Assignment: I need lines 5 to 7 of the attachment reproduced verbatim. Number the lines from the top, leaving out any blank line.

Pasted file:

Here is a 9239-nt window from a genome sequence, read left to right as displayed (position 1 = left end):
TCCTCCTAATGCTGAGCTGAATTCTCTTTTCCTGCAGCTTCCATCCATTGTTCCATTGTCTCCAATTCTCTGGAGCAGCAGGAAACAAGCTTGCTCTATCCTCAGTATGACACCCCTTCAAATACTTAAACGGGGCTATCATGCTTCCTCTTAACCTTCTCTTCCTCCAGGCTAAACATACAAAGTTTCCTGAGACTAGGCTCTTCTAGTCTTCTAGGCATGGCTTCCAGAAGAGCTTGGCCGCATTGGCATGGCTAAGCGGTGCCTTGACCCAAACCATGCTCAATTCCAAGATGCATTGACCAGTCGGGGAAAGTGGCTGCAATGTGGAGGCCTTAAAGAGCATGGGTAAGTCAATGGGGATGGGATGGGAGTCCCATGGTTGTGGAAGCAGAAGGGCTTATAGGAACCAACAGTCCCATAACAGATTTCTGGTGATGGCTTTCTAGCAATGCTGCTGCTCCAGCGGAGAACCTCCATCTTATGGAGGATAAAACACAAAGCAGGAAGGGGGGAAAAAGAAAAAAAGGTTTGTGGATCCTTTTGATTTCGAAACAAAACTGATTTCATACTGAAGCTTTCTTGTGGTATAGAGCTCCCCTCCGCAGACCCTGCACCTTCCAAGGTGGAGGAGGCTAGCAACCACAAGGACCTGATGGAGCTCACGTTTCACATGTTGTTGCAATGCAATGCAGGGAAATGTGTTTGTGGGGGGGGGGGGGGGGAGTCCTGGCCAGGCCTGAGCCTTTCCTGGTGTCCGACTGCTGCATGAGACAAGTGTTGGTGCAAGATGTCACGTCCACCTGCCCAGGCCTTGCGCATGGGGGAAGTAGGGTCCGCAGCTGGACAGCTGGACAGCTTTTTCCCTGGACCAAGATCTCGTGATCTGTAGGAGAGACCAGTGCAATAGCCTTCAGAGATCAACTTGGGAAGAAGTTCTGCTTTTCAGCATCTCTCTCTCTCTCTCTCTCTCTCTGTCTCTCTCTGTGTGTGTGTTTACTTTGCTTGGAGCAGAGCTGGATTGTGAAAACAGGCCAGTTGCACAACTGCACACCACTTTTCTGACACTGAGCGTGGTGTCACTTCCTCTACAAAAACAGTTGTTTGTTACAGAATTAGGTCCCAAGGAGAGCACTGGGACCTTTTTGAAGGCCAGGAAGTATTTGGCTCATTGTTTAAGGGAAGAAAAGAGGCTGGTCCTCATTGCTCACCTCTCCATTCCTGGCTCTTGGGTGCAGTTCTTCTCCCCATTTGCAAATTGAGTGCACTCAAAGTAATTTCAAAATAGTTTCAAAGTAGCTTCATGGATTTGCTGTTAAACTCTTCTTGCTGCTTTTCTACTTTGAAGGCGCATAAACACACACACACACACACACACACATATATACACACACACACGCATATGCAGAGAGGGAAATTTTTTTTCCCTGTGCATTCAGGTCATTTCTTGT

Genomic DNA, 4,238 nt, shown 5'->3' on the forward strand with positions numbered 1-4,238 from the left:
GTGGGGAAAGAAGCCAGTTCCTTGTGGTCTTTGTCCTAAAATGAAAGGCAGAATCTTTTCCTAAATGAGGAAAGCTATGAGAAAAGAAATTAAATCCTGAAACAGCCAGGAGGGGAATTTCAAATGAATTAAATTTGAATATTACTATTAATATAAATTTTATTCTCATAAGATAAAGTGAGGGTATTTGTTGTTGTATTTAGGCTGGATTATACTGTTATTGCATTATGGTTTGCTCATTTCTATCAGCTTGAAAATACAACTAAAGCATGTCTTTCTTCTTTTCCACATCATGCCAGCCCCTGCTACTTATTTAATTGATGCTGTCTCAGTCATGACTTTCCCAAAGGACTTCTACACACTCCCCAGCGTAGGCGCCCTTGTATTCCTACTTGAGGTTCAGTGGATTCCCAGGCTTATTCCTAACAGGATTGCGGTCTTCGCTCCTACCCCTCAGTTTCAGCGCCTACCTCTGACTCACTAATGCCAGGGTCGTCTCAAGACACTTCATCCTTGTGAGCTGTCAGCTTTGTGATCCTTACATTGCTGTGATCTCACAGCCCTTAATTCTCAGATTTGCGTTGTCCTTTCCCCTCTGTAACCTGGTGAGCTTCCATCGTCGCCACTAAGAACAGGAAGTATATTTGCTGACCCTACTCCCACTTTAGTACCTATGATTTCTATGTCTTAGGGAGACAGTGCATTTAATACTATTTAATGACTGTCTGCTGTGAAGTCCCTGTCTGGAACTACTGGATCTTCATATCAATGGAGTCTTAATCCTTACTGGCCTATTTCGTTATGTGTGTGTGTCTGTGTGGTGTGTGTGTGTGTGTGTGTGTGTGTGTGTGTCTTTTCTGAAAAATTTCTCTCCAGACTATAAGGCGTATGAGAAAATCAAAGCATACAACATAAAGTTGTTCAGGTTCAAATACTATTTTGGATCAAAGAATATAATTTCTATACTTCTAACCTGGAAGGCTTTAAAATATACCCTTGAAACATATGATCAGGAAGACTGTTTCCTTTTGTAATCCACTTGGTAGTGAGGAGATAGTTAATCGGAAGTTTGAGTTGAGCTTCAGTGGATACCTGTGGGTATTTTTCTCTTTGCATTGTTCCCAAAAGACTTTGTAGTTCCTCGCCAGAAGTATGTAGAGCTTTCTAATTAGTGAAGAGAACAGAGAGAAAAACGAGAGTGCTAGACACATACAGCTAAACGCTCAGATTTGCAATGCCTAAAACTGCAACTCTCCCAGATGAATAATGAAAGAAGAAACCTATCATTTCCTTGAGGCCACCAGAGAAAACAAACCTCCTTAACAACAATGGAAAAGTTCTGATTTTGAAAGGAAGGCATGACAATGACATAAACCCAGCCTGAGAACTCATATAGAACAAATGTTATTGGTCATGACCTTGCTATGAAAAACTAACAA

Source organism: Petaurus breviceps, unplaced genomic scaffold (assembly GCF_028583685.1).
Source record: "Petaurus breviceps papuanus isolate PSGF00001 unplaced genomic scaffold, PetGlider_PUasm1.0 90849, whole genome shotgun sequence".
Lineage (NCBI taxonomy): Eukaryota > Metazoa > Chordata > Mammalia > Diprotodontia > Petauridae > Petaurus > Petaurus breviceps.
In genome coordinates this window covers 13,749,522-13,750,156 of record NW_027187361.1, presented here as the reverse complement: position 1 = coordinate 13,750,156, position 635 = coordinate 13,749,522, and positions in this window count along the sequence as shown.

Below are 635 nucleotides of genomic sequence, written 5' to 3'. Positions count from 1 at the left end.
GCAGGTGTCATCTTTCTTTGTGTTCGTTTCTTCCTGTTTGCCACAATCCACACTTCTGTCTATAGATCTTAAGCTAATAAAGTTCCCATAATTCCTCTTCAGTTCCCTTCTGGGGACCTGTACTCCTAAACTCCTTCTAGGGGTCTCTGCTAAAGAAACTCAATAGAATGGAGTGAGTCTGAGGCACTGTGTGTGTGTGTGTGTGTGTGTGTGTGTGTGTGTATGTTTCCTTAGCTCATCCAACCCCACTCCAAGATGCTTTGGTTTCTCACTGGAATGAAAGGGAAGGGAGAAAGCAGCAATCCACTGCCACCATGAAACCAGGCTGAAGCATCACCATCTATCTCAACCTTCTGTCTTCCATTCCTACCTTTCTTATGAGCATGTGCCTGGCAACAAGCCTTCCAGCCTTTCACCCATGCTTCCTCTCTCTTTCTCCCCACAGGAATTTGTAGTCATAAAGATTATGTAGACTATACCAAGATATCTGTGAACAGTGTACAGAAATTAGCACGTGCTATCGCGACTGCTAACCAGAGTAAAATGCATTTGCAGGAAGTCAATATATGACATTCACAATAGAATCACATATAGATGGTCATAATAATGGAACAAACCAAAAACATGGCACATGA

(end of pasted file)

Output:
Source organism: Petaurus breviceps, unplaced genomic scaffold (assembly GCF_028583685.1).
Source record: "Petaurus breviceps papuanus isolate PSGF00001 unplaced genomic scaffold, PetGlider_PUasm1.0 90849, whole genome shotgun sequence".
Lineage (NCBI taxonomy): Eukaryota > Metazoa > Chordata > Mammalia > Diprotodontia > Petauridae > Petaurus > Petaurus breviceps.